BIM - Rise of the Machines

The UK Government's mandate for the adoption of collaborative Building Information Modelling (BIM) on all central government procured projects ushers in a new era of cost management practices for Quantity Surveyors.

It is now widely acknowledged that at its finest, BIM has undisputed capabilities offering quicker ways of quantification compared to existing protracted and labour intensive processes.

Having spent vital hours and days undertaking extensive measurement tasks for huge multimillion projects, one is all too aware that the introduction of BIM's measuring capability is a blessing for all stakeholders including Quantity Surveyors. There is complete transparency of the design process and the quantity surveyor is expected to be far more involved in pre contract BIM workshops where design intent and assumptions can be captured correctly. To reap the benefits of quicker quantification, it is vital to ensure the model is set up correctly so technology can aid in the quantification process.

...BIM has undisputed capabilities offering quicker ways of quantification compared to existing protracted and labour intensive processes.

With BIM, the quantification functionality of Quantity Surveyors will be simplified from undertaking prolonged measurement exercises to carrying out more complex quantification activities, quality assurance checks to validate quantities and other data produced by the 3D BIM model.

Talk to a good Quantity Surveyor and they will tell you that one undisputable feature of a good cost estimate is that, it must be as close as possible to the tender figure obtained, or that any difference between the two figures must be anticipated and within a projected range. By semi-automating the labour intensive tasks of quantifying, BIM will free up Quantity Surveyors’ time to enable them to focus on project cost optimisation activities. More value is added when Quantity Surveyors have additional time to fine-tune their estimates, taking into account higher value project-specific factors, risk profiling, value engineering and value management, extensive market testing, etc.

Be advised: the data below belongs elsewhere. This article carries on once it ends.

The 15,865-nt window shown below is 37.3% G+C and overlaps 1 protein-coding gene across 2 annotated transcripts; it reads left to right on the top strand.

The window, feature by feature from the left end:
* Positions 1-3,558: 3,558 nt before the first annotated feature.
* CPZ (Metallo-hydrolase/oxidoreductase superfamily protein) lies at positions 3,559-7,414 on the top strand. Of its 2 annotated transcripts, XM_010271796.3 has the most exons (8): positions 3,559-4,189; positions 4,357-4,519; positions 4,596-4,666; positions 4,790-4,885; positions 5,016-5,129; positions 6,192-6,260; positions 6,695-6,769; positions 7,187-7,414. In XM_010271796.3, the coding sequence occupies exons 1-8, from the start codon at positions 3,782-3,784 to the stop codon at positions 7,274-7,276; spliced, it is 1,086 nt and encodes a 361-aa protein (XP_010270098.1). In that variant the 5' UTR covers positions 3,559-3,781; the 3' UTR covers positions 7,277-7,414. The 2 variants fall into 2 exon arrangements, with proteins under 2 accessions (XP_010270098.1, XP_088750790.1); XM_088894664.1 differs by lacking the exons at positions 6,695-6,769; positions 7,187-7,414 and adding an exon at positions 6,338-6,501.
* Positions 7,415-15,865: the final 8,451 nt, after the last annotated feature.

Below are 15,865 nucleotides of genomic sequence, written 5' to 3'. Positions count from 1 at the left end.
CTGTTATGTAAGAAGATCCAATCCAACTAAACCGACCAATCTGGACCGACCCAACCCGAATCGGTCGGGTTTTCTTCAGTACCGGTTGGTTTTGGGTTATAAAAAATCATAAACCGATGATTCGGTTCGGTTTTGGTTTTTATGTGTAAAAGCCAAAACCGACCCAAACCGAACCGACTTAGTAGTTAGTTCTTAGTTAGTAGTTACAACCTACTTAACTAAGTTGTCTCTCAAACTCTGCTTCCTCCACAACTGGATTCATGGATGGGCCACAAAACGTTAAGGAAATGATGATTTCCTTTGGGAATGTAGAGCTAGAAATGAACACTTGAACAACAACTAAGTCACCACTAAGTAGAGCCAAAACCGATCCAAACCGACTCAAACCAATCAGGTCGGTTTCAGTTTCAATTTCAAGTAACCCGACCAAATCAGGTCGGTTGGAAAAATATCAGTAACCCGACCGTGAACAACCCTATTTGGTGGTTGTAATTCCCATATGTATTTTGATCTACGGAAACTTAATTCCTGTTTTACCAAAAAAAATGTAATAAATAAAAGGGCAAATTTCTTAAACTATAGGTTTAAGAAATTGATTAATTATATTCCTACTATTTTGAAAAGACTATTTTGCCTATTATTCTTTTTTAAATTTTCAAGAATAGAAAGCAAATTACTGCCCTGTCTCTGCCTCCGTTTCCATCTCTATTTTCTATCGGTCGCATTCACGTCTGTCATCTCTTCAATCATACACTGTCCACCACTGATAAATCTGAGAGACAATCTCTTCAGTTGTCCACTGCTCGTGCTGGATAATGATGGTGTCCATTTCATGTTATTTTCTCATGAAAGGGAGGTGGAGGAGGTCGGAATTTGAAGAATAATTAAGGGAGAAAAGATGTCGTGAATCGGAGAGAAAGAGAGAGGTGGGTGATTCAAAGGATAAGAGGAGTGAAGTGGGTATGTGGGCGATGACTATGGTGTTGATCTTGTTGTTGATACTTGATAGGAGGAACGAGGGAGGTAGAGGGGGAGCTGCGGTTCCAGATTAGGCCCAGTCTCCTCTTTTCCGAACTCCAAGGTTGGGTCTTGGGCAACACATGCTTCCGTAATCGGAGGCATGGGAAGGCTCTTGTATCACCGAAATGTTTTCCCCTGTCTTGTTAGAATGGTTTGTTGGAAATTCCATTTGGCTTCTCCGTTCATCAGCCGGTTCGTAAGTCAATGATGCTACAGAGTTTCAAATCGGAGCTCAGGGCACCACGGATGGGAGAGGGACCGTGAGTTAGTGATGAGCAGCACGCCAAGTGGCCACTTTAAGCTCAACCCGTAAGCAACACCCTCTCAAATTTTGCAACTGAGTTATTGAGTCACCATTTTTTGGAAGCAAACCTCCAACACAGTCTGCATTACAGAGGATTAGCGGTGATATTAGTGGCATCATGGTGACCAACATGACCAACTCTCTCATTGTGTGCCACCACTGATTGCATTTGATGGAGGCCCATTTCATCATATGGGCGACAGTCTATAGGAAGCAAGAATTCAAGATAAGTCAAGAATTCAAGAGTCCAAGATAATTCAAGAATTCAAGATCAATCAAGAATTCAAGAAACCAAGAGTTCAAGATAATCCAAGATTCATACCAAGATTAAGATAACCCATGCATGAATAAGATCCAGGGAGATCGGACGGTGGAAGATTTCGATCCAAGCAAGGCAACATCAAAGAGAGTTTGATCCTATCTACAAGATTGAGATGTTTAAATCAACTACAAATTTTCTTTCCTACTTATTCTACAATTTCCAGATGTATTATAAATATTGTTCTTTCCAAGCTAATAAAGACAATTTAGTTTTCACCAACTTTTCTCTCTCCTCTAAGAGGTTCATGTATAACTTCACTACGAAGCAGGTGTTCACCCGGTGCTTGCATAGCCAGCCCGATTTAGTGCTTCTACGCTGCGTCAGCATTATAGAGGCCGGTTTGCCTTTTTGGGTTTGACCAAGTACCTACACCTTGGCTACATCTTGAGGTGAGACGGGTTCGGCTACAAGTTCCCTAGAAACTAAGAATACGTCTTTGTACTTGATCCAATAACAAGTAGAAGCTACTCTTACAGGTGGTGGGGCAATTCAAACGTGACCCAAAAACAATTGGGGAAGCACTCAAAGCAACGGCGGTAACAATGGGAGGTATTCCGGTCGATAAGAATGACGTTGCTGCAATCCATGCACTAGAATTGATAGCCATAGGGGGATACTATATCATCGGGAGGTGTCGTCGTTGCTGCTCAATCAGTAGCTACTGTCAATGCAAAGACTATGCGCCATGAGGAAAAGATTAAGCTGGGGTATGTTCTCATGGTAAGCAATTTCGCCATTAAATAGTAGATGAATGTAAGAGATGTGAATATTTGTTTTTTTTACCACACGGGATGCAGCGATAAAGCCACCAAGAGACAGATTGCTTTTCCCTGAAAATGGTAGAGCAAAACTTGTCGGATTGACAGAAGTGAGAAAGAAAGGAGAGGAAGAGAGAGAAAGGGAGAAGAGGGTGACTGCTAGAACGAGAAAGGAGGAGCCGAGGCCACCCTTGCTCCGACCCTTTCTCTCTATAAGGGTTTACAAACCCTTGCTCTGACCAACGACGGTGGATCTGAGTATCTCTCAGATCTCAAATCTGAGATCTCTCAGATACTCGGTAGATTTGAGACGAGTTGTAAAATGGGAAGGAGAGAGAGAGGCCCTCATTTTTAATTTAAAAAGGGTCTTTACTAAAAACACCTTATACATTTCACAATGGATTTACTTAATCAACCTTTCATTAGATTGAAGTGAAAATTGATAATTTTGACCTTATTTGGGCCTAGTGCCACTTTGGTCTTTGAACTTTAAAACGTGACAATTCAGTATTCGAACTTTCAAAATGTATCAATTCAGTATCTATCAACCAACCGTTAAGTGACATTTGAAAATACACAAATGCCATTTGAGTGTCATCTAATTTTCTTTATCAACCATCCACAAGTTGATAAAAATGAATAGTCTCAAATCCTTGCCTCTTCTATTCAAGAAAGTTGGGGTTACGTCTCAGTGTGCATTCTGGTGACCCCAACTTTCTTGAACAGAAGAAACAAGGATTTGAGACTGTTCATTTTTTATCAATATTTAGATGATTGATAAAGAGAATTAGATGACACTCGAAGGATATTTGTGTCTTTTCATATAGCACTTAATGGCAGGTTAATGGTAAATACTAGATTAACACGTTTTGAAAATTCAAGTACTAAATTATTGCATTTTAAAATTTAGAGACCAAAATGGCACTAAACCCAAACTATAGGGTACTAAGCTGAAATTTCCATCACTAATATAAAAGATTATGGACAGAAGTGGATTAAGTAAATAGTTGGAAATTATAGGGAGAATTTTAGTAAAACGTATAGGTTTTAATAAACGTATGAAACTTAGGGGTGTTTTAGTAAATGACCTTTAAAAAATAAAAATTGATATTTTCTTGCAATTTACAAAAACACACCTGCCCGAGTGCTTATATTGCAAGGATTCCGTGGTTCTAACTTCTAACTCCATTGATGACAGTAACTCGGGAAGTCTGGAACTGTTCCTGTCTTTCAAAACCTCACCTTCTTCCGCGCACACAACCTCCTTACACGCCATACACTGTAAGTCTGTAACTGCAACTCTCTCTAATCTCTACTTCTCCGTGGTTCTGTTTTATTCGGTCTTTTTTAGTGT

The true value of the future Quantity Surveyor would therefore be their construction wisdom, their ability to factor in project specific peculiarities and to add real value rather than their ability to count building parts.

By semi-automating the labour intensive tasks of quantifying, BIM will free up Quantity Surveyors' time to enable them to focus on project cost optimisation activities.

Regardless of the much-professed prowess of BIM, and its most revered intelligent parametric capabilities, BIM is incapable of interpreting design intent nor is it able to communicate the nuances of construction. These are tasks which only human expertise can offer. At its core, the essence of BIM is collaboration. According to the Royal Institution of Chartered Surveyors (RICS), BIM is a tool that rallies people and information to work together efficiently, by supporting them with defined processes. Far from a death knell, BIM should rather be seen as a harbinger of a new and exciting era, giving the profession a brilliant opportunity to reinvent itself to provide more value for clients. 

As one of the world's largest project and cost consultants, Faithful+Gould has extensive experience supporting the effective use of BIM for clients in the UK and around the globe. Our teams provide a range of services including strategic BIM advisory services, procurement strategy, tendering, cost management, and whole-life management of built assets. Contact us to learn more about how we can assist you with your next project.

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